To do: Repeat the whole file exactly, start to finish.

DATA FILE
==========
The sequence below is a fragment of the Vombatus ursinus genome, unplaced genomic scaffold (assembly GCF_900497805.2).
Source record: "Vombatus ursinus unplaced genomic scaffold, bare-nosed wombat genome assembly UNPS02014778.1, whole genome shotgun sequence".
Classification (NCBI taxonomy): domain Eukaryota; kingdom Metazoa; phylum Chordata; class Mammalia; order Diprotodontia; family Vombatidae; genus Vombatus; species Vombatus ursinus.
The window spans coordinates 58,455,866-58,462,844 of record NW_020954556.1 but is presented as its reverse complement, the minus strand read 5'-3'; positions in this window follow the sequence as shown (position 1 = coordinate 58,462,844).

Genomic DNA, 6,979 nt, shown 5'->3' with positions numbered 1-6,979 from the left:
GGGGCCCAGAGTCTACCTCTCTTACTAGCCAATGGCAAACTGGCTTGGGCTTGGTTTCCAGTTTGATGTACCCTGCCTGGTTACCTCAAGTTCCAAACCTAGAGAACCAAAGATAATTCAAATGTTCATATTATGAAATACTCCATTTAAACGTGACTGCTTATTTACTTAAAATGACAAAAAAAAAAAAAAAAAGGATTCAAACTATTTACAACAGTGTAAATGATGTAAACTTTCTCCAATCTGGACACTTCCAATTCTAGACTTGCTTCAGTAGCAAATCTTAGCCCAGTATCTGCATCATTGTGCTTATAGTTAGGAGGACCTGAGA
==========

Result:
The sequence below is a fragment of the Vombatus ursinus genome, unplaced genomic scaffold (assembly GCF_900497805.2).
Source record: "Vombatus ursinus unplaced genomic scaffold, bare-nosed wombat genome assembly UNPS02014778.1, whole genome shotgun sequence".
Classification (NCBI taxonomy): domain Eukaryota; kingdom Metazoa; phylum Chordata; class Mammalia; order Diprotodontia; family Vombatidae; genus Vombatus; species Vombatus ursinus.
The window spans coordinates 58,455,866-58,462,844 of record NW_020954556.1 but is presented as its reverse complement, the minus strand read 5'-3'; positions in this window follow the sequence as shown (position 1 = coordinate 58,462,844).

Genomic DNA, 6,979 nt, shown 5'->3' with positions numbered 1-6,979 from the left:
GGGGCCCAGAGTCTACCTCTCTTACTAGCCAATGGCAAACTGGCTTGGGCTTGGTTTCCAGTTTGATGTACCCTGCCTGGTTACCTCAAGTTCCAAACCTAGAGAACCAAAGATAATTCAAATGTTCATATTATGAAATACTCCATTTAAACGTGACTGCTTATTTACTTAAAATGACAAAAAAAAAAAAAAAAAGGATTCAAACTATTTACAACAGTGTAAATGATGTAAACTTTCTCCAATCTGGACACTTCCAATTCTAGACTTGCTTCAGTAGCAAATCTTAGCCCAGTATCTGCATCATTGTGCTTATAGTTAGGAGGACCTGAGA